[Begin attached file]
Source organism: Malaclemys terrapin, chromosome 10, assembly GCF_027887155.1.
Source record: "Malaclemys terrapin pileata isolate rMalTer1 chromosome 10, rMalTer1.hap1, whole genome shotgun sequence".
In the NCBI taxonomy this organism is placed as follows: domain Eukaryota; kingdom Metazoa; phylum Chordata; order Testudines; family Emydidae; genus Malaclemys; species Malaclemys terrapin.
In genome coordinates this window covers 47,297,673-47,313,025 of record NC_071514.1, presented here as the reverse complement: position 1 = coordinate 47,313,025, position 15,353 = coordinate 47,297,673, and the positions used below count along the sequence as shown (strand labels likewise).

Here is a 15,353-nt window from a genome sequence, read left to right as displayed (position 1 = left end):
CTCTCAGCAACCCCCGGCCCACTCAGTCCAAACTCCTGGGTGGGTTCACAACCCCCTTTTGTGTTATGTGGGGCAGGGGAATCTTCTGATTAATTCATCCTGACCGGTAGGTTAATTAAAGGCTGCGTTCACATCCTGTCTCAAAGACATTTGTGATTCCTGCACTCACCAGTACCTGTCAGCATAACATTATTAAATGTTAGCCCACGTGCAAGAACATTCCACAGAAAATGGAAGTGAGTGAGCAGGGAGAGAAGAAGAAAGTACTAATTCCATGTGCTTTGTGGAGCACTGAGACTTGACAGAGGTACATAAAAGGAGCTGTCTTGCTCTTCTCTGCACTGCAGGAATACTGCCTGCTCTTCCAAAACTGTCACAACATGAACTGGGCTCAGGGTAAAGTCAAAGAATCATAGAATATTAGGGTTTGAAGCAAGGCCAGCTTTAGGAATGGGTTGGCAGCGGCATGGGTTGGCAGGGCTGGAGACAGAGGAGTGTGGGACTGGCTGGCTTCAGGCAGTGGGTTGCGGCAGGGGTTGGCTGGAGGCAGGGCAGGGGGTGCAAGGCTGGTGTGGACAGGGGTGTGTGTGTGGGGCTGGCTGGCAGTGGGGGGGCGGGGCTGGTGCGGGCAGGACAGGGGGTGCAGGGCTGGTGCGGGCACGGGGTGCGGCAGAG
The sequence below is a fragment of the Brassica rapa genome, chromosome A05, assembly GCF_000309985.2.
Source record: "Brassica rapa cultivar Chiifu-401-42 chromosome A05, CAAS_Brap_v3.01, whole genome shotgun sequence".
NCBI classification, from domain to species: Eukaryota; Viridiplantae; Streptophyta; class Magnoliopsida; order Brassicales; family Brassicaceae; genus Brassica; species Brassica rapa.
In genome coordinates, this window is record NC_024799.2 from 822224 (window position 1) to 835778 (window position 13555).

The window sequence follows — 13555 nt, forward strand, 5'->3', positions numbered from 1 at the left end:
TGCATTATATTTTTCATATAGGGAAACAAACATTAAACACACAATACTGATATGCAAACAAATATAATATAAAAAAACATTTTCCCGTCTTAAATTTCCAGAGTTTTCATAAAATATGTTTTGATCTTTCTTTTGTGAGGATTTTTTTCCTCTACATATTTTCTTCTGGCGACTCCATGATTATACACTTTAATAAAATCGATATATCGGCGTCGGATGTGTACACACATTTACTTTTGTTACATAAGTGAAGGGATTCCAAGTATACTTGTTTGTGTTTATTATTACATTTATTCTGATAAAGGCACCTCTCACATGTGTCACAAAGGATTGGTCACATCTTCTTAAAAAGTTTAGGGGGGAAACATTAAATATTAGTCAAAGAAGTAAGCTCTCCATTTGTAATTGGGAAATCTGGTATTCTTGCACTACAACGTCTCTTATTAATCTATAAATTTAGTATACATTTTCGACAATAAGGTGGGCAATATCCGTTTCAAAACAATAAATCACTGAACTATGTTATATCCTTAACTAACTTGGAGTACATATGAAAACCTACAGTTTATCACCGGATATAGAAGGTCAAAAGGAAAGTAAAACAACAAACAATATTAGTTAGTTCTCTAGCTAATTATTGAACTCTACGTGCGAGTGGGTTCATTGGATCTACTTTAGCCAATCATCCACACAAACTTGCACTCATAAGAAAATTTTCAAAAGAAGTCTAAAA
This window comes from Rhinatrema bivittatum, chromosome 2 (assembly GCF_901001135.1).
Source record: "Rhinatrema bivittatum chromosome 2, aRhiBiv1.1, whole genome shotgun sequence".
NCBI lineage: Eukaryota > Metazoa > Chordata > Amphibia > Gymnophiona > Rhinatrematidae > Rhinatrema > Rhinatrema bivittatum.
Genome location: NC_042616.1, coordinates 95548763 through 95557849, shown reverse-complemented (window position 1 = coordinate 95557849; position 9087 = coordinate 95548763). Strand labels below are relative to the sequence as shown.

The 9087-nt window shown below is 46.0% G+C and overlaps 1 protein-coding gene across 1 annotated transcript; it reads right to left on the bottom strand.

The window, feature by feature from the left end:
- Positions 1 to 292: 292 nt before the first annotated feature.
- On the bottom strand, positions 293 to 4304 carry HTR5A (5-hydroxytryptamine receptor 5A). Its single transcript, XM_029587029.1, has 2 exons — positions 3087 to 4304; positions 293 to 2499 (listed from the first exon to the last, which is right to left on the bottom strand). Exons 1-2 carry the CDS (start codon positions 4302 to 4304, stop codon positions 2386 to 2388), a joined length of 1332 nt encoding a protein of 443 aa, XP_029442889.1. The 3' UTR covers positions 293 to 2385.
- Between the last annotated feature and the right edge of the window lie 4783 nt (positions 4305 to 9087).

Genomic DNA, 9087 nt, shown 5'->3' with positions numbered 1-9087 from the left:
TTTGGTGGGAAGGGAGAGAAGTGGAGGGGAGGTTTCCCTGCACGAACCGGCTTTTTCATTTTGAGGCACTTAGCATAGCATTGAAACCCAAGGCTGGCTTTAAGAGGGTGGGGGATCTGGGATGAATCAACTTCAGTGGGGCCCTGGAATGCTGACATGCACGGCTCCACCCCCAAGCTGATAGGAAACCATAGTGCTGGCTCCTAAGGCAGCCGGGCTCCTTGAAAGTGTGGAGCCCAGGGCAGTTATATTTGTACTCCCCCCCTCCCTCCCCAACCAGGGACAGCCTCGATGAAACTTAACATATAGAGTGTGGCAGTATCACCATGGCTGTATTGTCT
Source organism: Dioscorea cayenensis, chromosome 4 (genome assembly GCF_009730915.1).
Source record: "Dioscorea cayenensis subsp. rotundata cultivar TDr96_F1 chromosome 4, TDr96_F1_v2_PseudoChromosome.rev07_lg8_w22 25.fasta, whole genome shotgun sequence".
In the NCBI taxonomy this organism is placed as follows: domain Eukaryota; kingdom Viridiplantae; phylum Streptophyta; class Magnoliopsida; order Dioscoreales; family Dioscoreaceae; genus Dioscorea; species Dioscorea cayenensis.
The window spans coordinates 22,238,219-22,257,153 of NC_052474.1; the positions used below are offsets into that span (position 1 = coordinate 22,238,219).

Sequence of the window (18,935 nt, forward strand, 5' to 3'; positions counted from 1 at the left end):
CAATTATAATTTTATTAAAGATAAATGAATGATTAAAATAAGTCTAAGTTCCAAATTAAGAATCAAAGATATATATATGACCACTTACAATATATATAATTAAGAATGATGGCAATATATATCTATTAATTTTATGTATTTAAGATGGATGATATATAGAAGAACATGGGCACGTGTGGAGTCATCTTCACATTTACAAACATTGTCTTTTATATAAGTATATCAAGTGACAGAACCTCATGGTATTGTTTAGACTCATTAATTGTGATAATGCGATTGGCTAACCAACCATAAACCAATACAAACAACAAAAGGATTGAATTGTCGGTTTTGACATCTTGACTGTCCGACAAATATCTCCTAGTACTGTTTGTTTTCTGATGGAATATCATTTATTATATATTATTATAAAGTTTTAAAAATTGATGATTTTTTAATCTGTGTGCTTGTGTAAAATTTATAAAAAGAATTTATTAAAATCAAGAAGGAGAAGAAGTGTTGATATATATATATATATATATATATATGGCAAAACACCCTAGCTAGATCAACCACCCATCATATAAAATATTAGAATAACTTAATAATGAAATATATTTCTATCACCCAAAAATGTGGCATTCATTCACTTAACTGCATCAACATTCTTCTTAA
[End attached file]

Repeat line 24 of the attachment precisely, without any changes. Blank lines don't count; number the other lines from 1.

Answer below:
Source organism: Dioscorea cayenensis, chromosome 4 (genome assembly GCF_009730915.1).